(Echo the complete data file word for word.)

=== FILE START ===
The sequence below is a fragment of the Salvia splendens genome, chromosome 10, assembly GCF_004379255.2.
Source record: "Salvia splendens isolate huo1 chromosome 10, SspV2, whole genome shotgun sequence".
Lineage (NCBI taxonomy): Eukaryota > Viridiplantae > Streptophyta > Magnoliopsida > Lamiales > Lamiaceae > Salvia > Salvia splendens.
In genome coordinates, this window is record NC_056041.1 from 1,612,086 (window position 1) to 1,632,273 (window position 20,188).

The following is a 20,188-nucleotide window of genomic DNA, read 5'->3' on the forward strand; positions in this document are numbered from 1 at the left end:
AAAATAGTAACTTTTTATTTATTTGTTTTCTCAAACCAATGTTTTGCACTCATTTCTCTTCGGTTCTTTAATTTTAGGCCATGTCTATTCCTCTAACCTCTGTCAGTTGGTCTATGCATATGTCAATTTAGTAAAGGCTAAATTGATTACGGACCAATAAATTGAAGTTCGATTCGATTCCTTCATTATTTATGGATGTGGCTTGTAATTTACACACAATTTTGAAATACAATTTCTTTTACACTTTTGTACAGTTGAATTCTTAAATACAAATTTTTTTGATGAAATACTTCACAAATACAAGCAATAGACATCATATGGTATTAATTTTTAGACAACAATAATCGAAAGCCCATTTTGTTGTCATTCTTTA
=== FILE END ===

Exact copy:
The sequence below is a fragment of the Salvia splendens genome, chromosome 10, assembly GCF_004379255.2.
Source record: "Salvia splendens isolate huo1 chromosome 10, SspV2, whole genome shotgun sequence".
Lineage (NCBI taxonomy): Eukaryota > Viridiplantae > Streptophyta > Magnoliopsida > Lamiales > Lamiaceae > Salvia > Salvia splendens.
In genome coordinates, this window is record NC_056041.1 from 1,612,086 (window position 1) to 1,632,273 (window position 20,188).

The following is a 20,188-nucleotide window of genomic DNA, read 5'->3' on the forward strand; positions in this document are numbered from 1 at the left end:
AAAATAGTAACTTTTTATTTATTTGTTTTCTCAAACCAATGTTTTGCACTCATTTCTCTTCGGTTCTTTAATTTTAGGCCATGTCTATTCCTCTAACCTCTGTCAGTTGGTCTATGCATATGTCAATTTAGTAAAGGCTAAATTGATTACGGACCAATAAATTGAAGTTCGATTCGATTCCTTCATTATTTATGGATGTGGCTTGTAATTTACACACAATTTTGAAATACAATTTCTTTTACACTTTTGTACAGTTGAATTCTTAAATACAAATTTTTTTGATGAAATACTTCACAAATACAAGCAATAGACATCATATGGTATTAATTTTTAGACAACAATAATCGAAAGCCCATTTTGTTGTCATTCTTTA